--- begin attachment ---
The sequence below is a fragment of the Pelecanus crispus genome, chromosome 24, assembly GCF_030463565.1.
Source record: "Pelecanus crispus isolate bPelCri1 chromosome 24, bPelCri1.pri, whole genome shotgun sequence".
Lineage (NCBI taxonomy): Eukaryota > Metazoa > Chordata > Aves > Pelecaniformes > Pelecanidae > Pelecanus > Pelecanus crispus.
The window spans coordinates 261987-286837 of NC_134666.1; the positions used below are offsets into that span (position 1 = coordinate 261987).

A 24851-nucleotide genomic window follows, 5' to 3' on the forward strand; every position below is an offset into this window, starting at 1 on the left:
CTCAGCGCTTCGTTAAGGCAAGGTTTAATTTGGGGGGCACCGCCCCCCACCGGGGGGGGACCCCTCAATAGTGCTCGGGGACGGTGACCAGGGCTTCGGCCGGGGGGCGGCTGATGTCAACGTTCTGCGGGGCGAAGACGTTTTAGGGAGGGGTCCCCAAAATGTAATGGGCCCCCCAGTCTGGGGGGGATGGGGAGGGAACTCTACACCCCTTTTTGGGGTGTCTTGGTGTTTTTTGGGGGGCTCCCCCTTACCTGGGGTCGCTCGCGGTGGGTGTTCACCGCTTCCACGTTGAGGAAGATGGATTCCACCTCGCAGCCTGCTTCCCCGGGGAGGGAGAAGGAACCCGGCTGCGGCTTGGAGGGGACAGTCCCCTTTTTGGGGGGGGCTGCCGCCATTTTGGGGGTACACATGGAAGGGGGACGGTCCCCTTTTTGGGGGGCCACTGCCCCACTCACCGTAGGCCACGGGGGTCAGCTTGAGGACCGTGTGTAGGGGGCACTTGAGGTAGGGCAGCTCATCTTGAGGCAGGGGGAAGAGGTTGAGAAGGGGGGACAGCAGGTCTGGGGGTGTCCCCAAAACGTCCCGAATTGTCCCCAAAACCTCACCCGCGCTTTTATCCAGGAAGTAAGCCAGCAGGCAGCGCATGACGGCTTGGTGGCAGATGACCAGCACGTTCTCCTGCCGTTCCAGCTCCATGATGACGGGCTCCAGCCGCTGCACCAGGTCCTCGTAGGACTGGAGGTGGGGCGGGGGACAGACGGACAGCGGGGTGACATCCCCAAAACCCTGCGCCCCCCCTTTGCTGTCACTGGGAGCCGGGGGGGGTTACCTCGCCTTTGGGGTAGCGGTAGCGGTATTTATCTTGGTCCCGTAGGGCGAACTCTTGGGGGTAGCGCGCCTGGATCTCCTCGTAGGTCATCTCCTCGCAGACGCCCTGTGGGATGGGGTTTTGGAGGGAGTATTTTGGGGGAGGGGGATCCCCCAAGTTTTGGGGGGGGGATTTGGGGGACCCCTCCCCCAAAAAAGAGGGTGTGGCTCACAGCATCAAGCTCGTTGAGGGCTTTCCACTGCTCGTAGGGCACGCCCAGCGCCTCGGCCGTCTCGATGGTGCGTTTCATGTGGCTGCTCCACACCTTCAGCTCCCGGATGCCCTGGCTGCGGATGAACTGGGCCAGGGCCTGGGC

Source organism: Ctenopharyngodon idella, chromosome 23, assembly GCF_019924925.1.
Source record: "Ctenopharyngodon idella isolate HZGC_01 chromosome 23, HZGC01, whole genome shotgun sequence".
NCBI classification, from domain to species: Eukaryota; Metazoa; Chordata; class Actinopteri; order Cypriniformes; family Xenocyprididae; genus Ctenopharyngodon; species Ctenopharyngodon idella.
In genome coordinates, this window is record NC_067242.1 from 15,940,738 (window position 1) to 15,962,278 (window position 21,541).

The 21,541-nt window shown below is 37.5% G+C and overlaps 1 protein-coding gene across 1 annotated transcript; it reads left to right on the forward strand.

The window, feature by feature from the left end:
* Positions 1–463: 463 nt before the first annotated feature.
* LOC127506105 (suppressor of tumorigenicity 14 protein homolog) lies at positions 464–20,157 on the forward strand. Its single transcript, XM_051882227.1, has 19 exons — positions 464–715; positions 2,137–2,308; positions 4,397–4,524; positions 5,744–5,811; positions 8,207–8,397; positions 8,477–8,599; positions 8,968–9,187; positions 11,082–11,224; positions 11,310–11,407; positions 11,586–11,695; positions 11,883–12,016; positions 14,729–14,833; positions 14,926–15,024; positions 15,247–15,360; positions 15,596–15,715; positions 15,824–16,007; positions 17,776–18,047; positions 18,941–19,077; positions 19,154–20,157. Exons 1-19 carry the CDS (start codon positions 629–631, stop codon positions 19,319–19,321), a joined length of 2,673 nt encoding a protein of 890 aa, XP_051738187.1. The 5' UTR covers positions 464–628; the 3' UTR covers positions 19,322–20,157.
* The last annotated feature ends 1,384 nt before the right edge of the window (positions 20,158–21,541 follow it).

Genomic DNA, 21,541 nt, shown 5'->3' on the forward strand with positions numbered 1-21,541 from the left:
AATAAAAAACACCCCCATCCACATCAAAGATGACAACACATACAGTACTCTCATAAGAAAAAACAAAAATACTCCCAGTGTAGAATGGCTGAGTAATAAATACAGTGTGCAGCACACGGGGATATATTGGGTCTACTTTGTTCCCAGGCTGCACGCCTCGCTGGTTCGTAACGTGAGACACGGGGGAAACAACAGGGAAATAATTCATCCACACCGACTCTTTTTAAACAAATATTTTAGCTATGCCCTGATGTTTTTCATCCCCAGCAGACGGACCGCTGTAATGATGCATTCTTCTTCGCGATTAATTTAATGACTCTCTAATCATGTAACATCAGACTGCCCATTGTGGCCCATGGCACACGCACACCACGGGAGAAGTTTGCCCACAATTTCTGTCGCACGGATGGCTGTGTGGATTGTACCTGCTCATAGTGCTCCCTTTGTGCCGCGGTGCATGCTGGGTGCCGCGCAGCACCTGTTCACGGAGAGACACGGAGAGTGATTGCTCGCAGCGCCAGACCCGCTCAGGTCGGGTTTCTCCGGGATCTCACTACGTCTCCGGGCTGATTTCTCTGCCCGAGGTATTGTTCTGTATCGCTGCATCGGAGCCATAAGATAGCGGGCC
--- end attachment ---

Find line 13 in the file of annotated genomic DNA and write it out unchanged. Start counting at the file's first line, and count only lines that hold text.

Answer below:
* Positions 1–463: 463 nt before the first annotated feature.